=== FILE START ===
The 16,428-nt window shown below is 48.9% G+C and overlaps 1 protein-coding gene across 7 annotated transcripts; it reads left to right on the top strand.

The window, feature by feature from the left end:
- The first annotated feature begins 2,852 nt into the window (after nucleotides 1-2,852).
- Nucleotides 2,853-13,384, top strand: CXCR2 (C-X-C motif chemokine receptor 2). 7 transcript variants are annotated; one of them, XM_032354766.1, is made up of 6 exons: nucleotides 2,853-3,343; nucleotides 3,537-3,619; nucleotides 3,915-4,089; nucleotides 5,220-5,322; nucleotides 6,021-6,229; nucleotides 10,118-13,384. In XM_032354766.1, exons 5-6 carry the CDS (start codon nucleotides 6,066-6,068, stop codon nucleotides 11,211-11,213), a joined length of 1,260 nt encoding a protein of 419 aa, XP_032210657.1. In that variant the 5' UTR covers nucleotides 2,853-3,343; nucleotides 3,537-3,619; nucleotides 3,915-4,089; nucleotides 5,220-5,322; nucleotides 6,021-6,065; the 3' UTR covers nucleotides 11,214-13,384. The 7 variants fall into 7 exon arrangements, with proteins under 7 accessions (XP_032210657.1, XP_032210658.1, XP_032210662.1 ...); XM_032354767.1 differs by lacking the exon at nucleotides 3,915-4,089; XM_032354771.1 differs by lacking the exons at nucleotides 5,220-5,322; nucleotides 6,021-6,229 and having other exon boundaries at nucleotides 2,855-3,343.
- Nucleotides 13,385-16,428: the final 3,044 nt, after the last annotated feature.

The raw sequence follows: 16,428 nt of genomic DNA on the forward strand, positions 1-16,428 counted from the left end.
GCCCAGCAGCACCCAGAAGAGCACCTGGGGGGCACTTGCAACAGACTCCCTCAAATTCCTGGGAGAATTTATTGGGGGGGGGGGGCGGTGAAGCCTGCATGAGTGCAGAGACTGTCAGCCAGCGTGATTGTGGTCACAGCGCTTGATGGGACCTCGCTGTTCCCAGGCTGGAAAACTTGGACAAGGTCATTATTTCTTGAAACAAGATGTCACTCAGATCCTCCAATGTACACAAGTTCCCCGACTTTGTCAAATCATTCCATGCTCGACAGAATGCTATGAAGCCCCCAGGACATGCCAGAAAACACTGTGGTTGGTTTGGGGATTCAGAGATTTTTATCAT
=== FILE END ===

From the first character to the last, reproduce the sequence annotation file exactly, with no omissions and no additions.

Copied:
The 16,428-nt window shown below is 48.9% G+C and overlaps 1 protein-coding gene across 7 annotated transcripts; it reads left to right on the top strand.

The window, feature by feature from the left end:
- The first annotated feature begins 2,852 nt into the window (after nucleotides 1-2,852).
- Nucleotides 2,853-13,384, top strand: CXCR2 (C-X-C motif chemokine receptor 2). 7 transcript variants are annotated; one of them, XM_032354766.1, is made up of 6 exons: nucleotides 2,853-3,343; nucleotides 3,537-3,619; nucleotides 3,915-4,089; nucleotides 5,220-5,322; nucleotides 6,021-6,229; nucleotides 10,118-13,384. In XM_032354766.1, exons 5-6 carry the CDS (start codon nucleotides 6,066-6,068, stop codon nucleotides 11,211-11,213), a joined length of 1,260 nt encoding a protein of 419 aa, XP_032210657.1. In that variant the 5' UTR covers nucleotides 2,853-3,343; nucleotides 3,537-3,619; nucleotides 3,915-4,089; nucleotides 5,220-5,322; nucleotides 6,021-6,065; the 3' UTR covers nucleotides 11,214-13,384. The 7 variants fall into 7 exon arrangements, with proteins under 7 accessions (XP_032210657.1, XP_032210658.1, XP_032210662.1 ...); XM_032354767.1 differs by lacking the exon at nucleotides 3,915-4,089; XM_032354771.1 differs by lacking the exons at nucleotides 5,220-5,322; nucleotides 6,021-6,229 and having other exon boundaries at nucleotides 2,855-3,343.
- Nucleotides 13,385-16,428: the final 3,044 nt, after the last annotated feature.

The raw sequence follows: 16,428 nt of genomic DNA on the forward strand, positions 1-16,428 counted from the left end.
GCCCAGCAGCACCCAGAAGAGCACCTGGGGGGCACTTGCAACAGACTCCCTCAAATTCCTGGGAGAATTTATTGGGGGGGGGGGGCGGTGAAGCCTGCATGAGTGCAGAGACTGTCAGCCAGCGTGATTGTGGTCACAGCGCTTGATGGGACCTCGCTGTTCCCAGGCTGGAAAACTTGGACAAGGTCATTATTTCTTGAAACAAGATGTCACTCAGATCCTCCAATGTACACAAGTTCCCCGACTTTGTCAAATCATTCCATGCTCGACAGAATGCTATGAAGCCCCCAGGACATGCCAGAAAACACTGTGGTTGGTTTGGGGATTCAGAGATTTTTATCAT